Let's Make Robots!


Intoroducing R-Dev-Ino

R-Dev-Ino is a Robotic Development Arduino compatible board, easily stackable. If you want to build a more complex robot, you need to modularize it. Instead of designing specific boards for each module, I have designed a multipurpose configurable board with a small prototyping area and an I2C connector made so the boards can be stackable side by side, one on top of the other like this:


  • 3 pin headers for all I/O pins
  • power to the 3 pin headers is user selectable by manually connecting a pin to the desired power voltage (Vcc or Vin)
  • small prototyping area for board customisation
  • headers for SPI programmer and external FTDI Basic programmer
  • header for UART
  • mirrored dual I2C connector to allow stacking right on top or side by side
  • regulated and unregulated power connectors, with small regulator on board
  • power LED
  • board size 3" x 1.65"
  • user can use either a crystal or a ceramic resonator (8 or 16 MHz)


The board was designed using Eagle CAD software. It is released under the Creative Commons Attribution Share-Alike 2.5 License. You will be able to order boards from seeed_studio very soon!



The actual boards: dsc00291resize.jpg


Fisrt 2 modules, the MotorController and ServoController: 


The other modules are SpeechController and Mapper:


To program any board, use a FTDI Basic board from SparkFun:



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This is an interesting variation on the Roboduino theme. Just from what I see in the photo it looks like you can connect a USB-Serial adapter to it to program from the Arduino environment? I dropped by Seeed to see if they had it, as far as I could tell they don't have them yet. :-(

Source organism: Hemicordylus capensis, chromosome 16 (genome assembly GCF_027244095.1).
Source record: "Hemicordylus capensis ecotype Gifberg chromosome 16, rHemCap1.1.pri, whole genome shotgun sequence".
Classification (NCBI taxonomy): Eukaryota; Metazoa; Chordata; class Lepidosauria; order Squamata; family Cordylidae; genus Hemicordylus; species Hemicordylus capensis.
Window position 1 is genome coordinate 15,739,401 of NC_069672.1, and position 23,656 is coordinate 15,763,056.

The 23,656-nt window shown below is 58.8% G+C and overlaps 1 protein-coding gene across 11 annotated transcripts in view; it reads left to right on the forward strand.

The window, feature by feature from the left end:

I made the required documentation for the Open Project at SeeedStudio, but then I discovered I made a mistake when I designed the board so I asked them to send all the remaining boards to me. I forgot to reverse the Rx and Tx signals at the FTDI connector. Easy to fix, but I can't have them sell a defective board.

However, when the boards will be in my hand in a few days, I'll give away a couple of boards to people that don't mind cutting 2 traces on the top and solder 2 wires on the bottom, and of course, pay the shipment. You would pay the shipment anyway if you would order the boards from SeeedStudio.

I will update the page with pictures of a few modules I'm using on my robot. 

Haha, I've done that! I have a couple of my SpeakJet shield boards like that. I had selected axial capacitors in the Eagle editor rather than the radial type I wanted to use. The board is perfectly fine, but the spacing is wrong for the capacitors I am using in the kits. I didn't realize it until a couple hours later, but since I had used BatchPCB, they won't cancel an order after its been submitted. At least I got only two as this was still during my "production prototype" phase, and I generally like to have a sample in hand to test before I order a huge batch of them (even *with* a month turnaround).

I would be interested in a couple of your boards though. As you already guessed, I don't mind modding a board from time to time :-) We can chat more about it later after you get them in!

I just received 6 boards in the mail, so I would like to trade one board for one of your SpeakJet shields (from a non perfect batch). If you would like that, send me a PM with your address.